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Galax City Council members, US Cellular representatives and city residents argued the health effects of placing a cell tower in a residential area on City View Drive, before Galax City Council approved the idea on Monday with a 4-3 vote.
Council also approved placing a 150-foot US Cellular tower on the Galax Police Department's firing range off Glendale Road.
Even though there already is an 84-foot tower at City View, a public hearing held last month residents said they opposed the idea of placing a larger cell tower in their neighborhood, citing the depreciation of property, the fear of the tower collapsing onto a home and distracting tower lights.
But this time, the controversy centered on radio frequency (RF) emissions, and Galax citizens and council members raised questions about the health effects of having a cell tower so close to homes, the Galax Public Library and schools.
City View resident Mary Jane Carico broke down in tears as she pleaded with city council to stand up for the rights of Galax citizens.
"It's sad what is happening to our residential areas," said Carico, who came before council last month in hopes of swaying their decision. "Our trees have been cut down, and now it's starting to look like an industrial park."
Carico also referred to the potentially damaging health effects, which could endanger the lives of children and adults.
She pointed out that the firing range tower would be placed near Gladeville Elementary School, where she also works as an educator.
US Cellular representative Carl Taskes said this tower would give off .002 percent RF emissions only within 50 feet, which is well below Federal Communication Commission's exposure guidelines. Also, he said there is no conclusive evidence that radio frequency emissions pose health risks.
Taskes said the existing tower, which provides coverage to only the city's Public Works Department, already gives off emissions.
Taskes said without at least some radio frequency emissions, cell phones would not work. "No matter where we place a tower, its going to give off RF emissions," said Taskes. "And if we turn it down too low, it'll shrink the coverage."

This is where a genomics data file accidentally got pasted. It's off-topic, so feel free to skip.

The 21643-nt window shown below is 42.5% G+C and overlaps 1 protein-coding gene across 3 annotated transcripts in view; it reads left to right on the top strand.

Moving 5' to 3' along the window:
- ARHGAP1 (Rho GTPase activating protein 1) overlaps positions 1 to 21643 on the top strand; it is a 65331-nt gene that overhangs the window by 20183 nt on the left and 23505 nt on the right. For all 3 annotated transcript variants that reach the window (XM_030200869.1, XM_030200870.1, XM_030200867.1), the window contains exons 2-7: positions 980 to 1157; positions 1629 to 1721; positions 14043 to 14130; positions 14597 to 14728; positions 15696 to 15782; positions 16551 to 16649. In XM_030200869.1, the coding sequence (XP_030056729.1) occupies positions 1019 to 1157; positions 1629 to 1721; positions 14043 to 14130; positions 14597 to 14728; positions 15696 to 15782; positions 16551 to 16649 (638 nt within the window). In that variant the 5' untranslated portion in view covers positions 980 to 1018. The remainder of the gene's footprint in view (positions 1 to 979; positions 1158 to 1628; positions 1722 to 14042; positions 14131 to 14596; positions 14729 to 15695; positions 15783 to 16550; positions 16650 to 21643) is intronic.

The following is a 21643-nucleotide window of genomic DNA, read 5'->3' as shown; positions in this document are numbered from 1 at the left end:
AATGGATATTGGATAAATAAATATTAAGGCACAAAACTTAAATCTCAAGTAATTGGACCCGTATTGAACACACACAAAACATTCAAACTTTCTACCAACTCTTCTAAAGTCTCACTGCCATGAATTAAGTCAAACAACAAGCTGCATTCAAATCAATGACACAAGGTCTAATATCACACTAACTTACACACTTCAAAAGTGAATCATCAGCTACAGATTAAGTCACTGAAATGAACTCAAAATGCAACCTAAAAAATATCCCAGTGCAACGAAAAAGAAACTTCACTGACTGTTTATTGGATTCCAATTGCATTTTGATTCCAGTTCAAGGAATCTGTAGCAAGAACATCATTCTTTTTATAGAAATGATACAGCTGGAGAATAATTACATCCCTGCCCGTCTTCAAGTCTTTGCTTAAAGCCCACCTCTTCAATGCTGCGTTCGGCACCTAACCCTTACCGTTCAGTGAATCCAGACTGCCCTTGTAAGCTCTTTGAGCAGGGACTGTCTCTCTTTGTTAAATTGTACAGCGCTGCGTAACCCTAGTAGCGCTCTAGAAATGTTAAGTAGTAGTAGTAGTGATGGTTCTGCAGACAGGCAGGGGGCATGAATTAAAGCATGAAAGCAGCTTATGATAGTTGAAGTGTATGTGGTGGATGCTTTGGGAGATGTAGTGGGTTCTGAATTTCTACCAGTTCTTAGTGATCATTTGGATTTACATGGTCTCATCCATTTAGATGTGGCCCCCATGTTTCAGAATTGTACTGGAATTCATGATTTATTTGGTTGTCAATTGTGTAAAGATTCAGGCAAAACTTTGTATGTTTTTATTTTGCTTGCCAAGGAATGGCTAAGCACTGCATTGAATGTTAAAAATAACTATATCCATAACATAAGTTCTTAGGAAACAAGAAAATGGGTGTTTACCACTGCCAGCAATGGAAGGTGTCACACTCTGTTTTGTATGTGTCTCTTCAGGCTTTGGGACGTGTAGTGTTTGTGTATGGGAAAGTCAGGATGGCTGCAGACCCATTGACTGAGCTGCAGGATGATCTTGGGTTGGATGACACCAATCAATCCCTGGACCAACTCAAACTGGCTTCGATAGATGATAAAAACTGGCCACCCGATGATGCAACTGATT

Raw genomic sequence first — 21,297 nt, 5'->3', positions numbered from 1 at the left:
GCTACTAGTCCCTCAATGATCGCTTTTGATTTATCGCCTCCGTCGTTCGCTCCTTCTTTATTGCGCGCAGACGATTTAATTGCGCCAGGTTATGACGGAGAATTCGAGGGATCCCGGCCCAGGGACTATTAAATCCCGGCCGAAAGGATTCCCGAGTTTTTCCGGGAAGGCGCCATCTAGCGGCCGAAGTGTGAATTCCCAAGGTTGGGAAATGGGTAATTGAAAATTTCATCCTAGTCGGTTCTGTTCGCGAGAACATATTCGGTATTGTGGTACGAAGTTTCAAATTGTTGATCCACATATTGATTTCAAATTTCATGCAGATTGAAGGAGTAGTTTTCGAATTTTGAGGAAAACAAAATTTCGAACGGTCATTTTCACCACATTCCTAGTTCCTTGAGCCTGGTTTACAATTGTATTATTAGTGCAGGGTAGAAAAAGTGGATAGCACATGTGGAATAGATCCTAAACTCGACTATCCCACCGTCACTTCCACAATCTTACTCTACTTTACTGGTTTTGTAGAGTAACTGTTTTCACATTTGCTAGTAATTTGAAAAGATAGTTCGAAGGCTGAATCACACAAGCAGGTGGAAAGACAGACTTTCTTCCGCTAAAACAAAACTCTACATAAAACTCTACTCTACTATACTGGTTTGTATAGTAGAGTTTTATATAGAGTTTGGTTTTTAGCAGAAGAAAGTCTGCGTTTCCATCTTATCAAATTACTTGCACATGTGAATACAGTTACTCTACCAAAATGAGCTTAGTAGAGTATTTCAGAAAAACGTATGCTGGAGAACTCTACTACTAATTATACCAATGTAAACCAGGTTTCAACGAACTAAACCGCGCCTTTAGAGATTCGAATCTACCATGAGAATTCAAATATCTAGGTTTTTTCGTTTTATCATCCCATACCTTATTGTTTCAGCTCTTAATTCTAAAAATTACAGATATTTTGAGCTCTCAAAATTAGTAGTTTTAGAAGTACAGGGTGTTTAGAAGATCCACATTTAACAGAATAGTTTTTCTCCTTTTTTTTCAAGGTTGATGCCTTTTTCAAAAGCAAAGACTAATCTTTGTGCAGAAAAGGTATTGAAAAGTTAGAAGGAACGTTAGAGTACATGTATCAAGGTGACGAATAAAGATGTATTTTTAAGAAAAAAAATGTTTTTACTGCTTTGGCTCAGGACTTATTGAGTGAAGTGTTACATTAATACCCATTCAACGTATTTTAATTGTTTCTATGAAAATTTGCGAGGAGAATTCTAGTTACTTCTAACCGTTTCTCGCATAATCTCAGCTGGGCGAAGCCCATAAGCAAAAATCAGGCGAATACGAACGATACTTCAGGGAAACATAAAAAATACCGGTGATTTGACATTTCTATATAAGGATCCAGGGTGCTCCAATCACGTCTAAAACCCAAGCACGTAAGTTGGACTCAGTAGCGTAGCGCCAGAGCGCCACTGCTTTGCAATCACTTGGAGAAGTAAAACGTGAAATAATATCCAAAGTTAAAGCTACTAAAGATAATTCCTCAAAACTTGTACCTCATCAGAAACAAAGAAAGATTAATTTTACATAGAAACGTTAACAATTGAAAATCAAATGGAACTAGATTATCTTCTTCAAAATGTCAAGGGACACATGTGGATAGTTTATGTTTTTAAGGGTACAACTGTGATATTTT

At last month's hearing, US Cellular said it had plans to construct a 115-foot tower. However, Taskes said the company would only build it to 105 feet and extend the tower as needed.
Taskes noted that the tower would not have to contain flashing lights. If the tower should collapse, it would fall in place.
Landscaping would be placed around the base, new fencing would be placed around the tower and, for aesthetic purposes, it could be painted.
“If we place the tower anywhere else, we would have to build a whole new tower,” said Taskes.
Taskes said the towers are not designed to fix a current issue, but are intended to resolve future problems and said these are the best choices for coverage.
The two existing towers that serve Galax will soon be filled to capacity, which may cause a problem. Placing this tower on City View Drive, along with a new tower at the firing range, would prevent such problems.
However, Taskes said before landing on the idea of placing a tower on City View Drive, US Cellular engineers also looked at other sites, two of which already have towers: Twin County Regional Hospital, which denied their request because there isn't enough room on the hospital's tower; and a broadcast tower, which was too close to the current city site.
At other sites it considered — Greentree Lane, Hampton Heights, Pilot Knob and the fire department — US Cellular would have to build a new tower that would not provide sufficient coverage.
The positive effects, in addition to better coverage, Taskes said, are that US Cellular would remove an unusable tower, provide space for other providers and 911 communications and pay a monthly lease of $1,000 at the firing range site and $800 at the City View site.
Another plus, Taskes said, is that it would provide better in-building coverage, especially since people tend to use their cell phones as a primary method of communication.
How many have cell phones, Vice Mayor Willie Greene asked meeting attendees, as most raised their hands.
Although there are theories that state that cell phones are harmful to health, “there was a time when people didn't want computers and a time when people didn't want electricity [because of health issues],” said Greene.
He cited how cell phones can save lives, recalling a personal experience with his daughter, and how people can become trapped in vehicles.
Greene said with a tower already in existence, he and council members Sharon Plichta and John Garner agreed that it is time to move forward on the issue.
Garner suggested that US Cellular take a closer look at the city's Hampton property on U.S. 58 West, but he wasn't against placing the tower at City View if it is the best choice.
Taskes said the City View property provides the best coverage, and no matter where US Cellular decides to place a tower, there is always going to be a new group of angry citizens.
“We have to look out for the citizens,” said council member Bob Lazo, agreeing with the arguments heard from council member Bill Webb and Mayor C.M. Mitchell. “I think you should put the tower somewhere else.”
The City View tower would be constructed by the end of this year.
Lazo, Mitchell and Webb voted against the cell towers, while Plichta, Greene, Garner and Derrick Davis voted for the proposal.